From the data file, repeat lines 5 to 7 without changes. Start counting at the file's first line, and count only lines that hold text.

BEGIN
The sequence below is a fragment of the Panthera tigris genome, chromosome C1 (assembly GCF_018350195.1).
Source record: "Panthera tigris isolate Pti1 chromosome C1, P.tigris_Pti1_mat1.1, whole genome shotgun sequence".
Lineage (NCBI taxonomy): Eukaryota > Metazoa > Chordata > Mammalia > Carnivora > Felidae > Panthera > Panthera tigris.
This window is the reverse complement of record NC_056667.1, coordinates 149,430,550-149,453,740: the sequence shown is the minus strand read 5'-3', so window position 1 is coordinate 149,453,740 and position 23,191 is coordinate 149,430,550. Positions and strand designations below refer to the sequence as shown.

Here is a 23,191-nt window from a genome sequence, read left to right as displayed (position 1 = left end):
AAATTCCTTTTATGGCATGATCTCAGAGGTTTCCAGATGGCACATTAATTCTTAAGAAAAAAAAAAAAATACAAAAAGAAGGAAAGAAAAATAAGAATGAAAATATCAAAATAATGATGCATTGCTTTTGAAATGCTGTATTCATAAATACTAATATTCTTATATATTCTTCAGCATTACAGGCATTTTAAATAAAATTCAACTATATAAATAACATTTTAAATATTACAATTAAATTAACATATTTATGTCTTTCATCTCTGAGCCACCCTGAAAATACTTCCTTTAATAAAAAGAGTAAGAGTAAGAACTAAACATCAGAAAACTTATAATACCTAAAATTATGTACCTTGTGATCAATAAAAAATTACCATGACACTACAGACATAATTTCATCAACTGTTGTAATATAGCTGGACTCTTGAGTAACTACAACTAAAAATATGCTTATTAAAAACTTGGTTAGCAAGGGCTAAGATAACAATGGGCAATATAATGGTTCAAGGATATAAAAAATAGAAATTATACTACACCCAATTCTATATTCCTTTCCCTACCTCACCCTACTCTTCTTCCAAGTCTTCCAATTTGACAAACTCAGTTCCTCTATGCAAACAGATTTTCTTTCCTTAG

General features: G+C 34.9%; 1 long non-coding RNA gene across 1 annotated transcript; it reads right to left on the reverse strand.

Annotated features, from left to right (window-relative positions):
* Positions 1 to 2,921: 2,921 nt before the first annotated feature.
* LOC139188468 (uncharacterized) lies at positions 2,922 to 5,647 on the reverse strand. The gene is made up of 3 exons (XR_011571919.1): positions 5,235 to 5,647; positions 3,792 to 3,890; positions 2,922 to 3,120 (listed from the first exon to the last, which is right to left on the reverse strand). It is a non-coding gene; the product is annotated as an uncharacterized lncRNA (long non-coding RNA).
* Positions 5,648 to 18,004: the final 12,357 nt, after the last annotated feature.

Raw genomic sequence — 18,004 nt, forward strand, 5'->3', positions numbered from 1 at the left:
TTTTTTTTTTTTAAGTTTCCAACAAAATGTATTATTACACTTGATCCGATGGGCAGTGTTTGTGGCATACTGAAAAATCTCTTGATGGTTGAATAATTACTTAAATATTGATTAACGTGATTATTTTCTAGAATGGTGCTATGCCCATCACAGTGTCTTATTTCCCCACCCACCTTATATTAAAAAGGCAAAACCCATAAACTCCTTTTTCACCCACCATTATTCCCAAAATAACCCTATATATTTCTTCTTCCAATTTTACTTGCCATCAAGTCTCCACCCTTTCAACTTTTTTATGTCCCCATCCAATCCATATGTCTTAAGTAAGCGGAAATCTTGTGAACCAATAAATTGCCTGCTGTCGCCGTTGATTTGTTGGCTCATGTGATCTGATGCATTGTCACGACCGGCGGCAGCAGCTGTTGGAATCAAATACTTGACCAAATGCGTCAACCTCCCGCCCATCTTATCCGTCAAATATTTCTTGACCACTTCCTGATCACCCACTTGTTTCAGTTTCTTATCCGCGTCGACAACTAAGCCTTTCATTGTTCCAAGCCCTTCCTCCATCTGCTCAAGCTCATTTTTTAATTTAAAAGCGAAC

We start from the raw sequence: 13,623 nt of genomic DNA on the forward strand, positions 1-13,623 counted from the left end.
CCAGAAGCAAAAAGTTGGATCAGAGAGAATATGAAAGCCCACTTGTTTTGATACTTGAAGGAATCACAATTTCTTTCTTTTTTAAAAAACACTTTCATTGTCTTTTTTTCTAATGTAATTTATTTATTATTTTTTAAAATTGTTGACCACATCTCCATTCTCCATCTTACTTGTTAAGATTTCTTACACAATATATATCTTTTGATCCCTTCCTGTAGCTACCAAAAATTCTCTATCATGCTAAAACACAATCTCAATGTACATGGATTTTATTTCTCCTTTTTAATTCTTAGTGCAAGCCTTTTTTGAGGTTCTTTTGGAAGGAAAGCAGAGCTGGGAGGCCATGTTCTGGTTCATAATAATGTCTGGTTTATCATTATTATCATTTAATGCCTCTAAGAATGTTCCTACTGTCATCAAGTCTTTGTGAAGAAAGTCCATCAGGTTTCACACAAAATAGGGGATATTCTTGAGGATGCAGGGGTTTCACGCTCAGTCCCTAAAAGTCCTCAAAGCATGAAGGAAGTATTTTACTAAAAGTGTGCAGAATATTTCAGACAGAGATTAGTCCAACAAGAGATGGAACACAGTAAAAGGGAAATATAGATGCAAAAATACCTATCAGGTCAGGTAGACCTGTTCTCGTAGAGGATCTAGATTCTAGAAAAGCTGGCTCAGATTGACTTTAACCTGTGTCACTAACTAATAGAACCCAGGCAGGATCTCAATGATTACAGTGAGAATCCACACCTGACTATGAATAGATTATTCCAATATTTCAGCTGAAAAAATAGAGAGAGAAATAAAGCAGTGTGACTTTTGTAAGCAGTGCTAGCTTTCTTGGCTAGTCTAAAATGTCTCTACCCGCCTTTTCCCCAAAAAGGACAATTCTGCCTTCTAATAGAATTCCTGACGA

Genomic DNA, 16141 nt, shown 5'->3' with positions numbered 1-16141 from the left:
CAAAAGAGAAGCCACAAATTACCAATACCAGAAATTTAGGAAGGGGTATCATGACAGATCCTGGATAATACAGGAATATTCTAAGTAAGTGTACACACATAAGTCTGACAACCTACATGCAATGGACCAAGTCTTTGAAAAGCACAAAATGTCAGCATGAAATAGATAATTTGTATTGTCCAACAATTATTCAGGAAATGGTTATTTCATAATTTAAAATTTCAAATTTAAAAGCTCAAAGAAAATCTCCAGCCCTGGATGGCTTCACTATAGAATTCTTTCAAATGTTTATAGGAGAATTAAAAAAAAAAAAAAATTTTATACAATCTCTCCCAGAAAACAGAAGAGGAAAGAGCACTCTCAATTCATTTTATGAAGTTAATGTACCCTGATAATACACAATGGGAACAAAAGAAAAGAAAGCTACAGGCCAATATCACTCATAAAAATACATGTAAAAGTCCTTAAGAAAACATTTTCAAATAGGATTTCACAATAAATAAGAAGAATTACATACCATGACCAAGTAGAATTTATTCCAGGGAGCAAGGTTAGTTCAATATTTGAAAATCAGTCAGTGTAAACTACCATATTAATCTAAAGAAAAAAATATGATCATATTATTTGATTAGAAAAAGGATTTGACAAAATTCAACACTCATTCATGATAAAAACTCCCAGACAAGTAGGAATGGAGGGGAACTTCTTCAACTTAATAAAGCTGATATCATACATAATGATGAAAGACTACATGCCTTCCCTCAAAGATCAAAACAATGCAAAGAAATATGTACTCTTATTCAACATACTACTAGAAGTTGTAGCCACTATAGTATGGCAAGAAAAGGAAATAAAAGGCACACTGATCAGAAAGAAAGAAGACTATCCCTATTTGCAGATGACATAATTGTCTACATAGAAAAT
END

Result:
Here is a 23,191-nt window from a genome sequence, read left to right as displayed (position 1 = left end):
AAATTCCTTTTATGGCATGATCTCAGAGGTTTCCAGATGGCACATTAATTCTTAAGAAAAAAAAAAAAATACAAAAAGAAGGAAAGAAAAATAAGAATGAAAATATCAAAATAATGATGCATTGCTTTTGAAATGCTGTATTCATAAATACTAATATTCTTATATATTCTTCAGCATTACAGGCATTTTAAATAAAATTCAACTATATAAATAACATTTTAAATATTACAATTAAATTAACATATTTATGTCTTTCATCTCTGAGCCACCCTGAAAATACTTCCTTTAATAAAAAGAGTAAGAGTAAGAACTAAACATCAGAAAACTTATAATACCTAAAATTATGTACCTTGTGATCAATAAAAAATTACCATGACACTACAGACATAATTTCATCAACTGTTGTAATATAGCTGGACTCTTGAGTAACTACAACTAAAAATATGCTTATTAAAAACTTGGTTAGCAAGGGCTAAGATAACAATGGGCAATATAATGGTTCAAGGATATAAAAAATAGAAATTATACTACACCCAATTCTATATTCCTTTCCCTACCTCACCCTACTCTTCTTCCAAGTCTTCCAATTTGACAAACTCAGTTCCTCTATGCAAACAGATTTTCTTTCCTTAG

General features: G+C 34.9%; 1 long non-coding RNA gene across 1 annotated transcript; it reads right to left on the reverse strand.